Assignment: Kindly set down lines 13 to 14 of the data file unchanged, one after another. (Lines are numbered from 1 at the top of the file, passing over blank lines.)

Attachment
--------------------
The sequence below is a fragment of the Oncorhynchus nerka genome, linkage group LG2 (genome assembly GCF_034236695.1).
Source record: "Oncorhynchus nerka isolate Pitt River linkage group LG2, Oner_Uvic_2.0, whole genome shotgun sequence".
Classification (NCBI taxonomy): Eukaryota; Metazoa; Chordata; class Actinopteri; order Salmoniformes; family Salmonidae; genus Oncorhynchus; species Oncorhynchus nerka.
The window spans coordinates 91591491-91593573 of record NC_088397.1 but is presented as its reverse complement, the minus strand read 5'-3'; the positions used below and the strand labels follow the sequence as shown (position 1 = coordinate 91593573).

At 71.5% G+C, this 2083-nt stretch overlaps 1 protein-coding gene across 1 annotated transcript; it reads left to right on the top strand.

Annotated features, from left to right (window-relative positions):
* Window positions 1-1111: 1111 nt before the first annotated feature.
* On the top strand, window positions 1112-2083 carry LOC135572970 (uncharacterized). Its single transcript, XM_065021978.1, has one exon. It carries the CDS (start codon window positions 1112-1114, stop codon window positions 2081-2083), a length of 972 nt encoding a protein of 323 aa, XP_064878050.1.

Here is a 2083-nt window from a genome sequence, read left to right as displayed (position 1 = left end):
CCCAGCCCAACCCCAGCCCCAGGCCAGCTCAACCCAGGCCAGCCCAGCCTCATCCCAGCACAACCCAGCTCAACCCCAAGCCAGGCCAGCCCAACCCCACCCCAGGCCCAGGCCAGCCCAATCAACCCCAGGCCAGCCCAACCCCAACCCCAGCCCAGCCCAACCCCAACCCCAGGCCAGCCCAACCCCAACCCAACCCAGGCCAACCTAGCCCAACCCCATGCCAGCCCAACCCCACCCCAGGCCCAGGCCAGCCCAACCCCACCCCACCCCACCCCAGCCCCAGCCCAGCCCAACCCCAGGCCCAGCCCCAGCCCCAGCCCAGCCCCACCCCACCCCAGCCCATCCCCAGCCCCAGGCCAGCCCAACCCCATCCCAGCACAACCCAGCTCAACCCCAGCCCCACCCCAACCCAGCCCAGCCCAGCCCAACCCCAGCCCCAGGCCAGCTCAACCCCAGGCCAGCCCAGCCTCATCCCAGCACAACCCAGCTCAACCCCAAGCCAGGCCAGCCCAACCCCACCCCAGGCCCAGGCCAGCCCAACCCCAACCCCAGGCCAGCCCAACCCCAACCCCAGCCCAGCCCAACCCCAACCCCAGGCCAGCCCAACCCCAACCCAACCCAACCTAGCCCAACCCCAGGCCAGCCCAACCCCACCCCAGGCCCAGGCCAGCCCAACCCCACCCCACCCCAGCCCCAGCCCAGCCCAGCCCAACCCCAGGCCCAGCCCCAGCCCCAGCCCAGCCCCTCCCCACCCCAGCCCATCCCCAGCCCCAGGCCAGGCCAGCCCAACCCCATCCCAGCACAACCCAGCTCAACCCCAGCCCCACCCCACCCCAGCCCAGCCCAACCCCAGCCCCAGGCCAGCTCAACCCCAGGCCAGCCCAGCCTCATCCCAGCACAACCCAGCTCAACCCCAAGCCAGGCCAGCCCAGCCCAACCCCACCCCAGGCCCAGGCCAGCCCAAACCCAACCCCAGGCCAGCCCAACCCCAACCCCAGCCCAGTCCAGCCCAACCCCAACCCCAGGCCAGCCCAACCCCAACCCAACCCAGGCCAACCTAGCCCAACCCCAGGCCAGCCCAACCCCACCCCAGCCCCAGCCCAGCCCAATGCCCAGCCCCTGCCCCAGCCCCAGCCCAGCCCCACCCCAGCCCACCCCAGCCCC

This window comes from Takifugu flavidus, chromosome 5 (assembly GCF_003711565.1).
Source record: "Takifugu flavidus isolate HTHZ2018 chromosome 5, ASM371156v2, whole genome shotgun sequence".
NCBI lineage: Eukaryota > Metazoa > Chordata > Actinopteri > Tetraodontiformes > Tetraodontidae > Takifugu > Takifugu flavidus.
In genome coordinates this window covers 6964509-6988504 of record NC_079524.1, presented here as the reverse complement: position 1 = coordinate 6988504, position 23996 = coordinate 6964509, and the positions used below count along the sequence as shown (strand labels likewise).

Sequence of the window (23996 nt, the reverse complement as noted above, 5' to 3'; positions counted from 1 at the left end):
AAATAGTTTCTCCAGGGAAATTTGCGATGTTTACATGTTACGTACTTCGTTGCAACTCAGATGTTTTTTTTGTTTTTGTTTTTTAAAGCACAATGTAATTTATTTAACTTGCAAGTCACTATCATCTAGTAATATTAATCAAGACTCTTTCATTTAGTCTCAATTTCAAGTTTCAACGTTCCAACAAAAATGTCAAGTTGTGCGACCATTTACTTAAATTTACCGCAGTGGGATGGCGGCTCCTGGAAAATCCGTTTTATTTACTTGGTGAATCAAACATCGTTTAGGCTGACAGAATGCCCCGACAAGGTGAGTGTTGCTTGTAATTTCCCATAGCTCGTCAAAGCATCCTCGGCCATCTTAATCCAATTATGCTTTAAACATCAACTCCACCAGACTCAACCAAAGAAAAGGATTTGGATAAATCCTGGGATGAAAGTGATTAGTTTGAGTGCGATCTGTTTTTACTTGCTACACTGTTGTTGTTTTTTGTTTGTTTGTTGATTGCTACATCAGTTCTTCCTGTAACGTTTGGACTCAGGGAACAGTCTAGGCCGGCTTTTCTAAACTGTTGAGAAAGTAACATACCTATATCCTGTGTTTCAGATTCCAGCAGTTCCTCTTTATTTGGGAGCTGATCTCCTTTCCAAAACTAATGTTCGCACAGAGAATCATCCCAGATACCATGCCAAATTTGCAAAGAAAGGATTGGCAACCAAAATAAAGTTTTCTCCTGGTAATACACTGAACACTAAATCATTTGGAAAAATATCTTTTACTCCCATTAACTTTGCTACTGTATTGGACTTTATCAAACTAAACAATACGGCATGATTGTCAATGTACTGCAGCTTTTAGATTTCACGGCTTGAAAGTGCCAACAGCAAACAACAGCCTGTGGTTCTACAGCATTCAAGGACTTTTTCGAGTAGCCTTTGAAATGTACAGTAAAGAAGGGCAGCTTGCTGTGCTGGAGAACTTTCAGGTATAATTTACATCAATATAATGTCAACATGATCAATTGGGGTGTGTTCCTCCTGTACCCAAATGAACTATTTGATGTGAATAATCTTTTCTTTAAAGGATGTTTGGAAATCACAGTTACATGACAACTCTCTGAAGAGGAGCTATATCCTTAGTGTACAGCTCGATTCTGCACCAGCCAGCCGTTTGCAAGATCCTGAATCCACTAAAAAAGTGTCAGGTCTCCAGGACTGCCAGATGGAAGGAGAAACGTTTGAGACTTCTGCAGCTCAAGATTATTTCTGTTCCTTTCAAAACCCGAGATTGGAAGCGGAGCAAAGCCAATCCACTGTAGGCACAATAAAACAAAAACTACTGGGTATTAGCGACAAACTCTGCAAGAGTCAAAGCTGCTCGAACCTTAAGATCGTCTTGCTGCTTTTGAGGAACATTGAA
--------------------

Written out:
NCBI lineage: Eukaryota > Metazoa > Chordata > Actinopteri > Tetraodontiformes > Tetraodontidae > Takifugu > Takifugu flavidus.
In genome coordinates this window covers 6964509-6988504 of record NC_079524.1, presented here as the reverse complement: position 1 = coordinate 6988504, position 23996 = coordinate 6964509, and the positions used below count along the sequence as shown (strand labels likewise).